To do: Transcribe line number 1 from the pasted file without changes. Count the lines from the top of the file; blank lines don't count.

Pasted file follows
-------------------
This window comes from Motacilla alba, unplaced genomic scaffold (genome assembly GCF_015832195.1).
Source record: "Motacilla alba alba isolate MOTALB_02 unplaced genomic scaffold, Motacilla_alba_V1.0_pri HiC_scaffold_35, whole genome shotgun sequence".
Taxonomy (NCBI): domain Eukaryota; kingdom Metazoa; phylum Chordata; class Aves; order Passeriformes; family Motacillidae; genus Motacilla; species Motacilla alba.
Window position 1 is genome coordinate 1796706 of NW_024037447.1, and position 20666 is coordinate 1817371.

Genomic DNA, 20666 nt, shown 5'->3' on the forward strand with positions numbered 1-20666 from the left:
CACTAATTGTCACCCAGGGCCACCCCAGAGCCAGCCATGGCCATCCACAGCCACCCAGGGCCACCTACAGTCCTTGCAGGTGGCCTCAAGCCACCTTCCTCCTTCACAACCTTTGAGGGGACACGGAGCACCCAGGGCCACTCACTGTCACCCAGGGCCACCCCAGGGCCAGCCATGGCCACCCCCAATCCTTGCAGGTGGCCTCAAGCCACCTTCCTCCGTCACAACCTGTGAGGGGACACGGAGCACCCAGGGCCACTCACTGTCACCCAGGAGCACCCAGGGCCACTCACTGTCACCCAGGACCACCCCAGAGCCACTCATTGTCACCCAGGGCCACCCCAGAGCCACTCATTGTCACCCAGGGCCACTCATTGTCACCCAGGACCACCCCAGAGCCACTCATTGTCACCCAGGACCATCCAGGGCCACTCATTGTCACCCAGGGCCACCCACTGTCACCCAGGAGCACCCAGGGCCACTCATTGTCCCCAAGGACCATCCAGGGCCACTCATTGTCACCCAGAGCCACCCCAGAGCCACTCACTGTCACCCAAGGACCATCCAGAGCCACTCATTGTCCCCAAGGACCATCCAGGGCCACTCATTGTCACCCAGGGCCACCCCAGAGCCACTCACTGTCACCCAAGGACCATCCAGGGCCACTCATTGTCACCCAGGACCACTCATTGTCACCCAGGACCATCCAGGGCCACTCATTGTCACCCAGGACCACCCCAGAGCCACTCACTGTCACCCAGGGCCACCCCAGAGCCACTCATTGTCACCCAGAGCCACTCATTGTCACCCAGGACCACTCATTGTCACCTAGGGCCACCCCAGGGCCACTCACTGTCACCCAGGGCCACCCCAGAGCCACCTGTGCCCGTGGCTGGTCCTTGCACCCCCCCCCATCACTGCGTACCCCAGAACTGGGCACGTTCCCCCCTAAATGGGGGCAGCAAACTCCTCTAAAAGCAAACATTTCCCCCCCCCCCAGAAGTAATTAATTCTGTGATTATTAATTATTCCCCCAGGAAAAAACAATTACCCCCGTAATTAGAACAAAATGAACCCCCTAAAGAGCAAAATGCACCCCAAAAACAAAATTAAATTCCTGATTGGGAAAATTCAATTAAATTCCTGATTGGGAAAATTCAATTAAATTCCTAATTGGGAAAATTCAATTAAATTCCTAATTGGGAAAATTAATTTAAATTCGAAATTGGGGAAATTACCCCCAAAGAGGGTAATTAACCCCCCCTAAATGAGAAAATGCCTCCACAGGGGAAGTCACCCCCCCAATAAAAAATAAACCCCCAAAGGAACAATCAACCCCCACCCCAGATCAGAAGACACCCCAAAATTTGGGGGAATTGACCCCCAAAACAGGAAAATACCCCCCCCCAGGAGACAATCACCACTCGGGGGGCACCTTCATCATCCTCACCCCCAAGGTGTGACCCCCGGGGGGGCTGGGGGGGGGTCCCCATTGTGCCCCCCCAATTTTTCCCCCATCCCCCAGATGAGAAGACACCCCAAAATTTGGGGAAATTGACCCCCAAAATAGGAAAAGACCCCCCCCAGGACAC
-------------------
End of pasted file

This window comes from Motacilla alba, unplaced genomic scaffold (genome assembly GCF_015832195.1).